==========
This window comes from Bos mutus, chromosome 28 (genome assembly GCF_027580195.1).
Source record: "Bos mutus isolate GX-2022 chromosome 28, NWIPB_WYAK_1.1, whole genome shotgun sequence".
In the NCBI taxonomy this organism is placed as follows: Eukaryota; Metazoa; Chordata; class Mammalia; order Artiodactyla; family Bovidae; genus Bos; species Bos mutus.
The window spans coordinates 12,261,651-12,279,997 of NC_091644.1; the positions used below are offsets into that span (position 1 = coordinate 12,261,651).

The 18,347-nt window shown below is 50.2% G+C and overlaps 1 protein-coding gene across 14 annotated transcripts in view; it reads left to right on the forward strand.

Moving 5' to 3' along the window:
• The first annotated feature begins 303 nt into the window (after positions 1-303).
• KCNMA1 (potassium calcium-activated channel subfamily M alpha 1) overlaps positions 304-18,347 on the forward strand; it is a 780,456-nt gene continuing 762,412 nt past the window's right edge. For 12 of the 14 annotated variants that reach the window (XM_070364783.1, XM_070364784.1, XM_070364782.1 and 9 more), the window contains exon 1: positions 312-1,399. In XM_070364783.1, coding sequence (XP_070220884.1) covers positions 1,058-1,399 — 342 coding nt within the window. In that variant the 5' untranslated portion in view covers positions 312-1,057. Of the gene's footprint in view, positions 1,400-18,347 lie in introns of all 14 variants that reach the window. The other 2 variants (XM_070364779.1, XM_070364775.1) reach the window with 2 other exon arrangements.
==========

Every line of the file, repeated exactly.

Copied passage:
This window comes from Bos mutus, chromosome 28 (genome assembly GCF_027580195.1).
Source record: "Bos mutus isolate GX-2022 chromosome 28, NWIPB_WYAK_1.1, whole genome shotgun sequence".
In the NCBI taxonomy this organism is placed as follows: Eukaryota; Metazoa; Chordata; class Mammalia; order Artiodactyla; family Bovidae; genus Bos; species Bos mutus.
The window spans coordinates 12,261,651-12,279,997 of NC_091644.1; the positions used below are offsets into that span (position 1 = coordinate 12,261,651).

The 18,347-nt window shown below is 50.2% G+C and overlaps 1 protein-coding gene across 14 annotated transcripts in view; it reads left to right on the forward strand.

Moving 5' to 3' along the window:
• The first annotated feature begins 303 nt into the window (after positions 1-303).
• KCNMA1 (potassium calcium-activated channel subfamily M alpha 1) overlaps positions 304-18,347 on the forward strand; it is a 780,456-nt gene continuing 762,412 nt past the window's right edge. For 12 of the 14 annotated variants that reach the window (XM_070364783.1, XM_070364784.1, XM_070364782.1 and 9 more), the window contains exon 1: positions 312-1,399. In XM_070364783.1, coding sequence (XP_070220884.1) covers positions 1,058-1,399 — 342 coding nt within the window. In that variant the 5' untranslated portion in view covers positions 312-1,057. Of the gene's footprint in view, positions 1,400-18,347 lie in introns of all 14 variants that reach the window. The other 2 variants (XM_070364779.1, XM_070364775.1) reach the window with 2 other exon arrangements.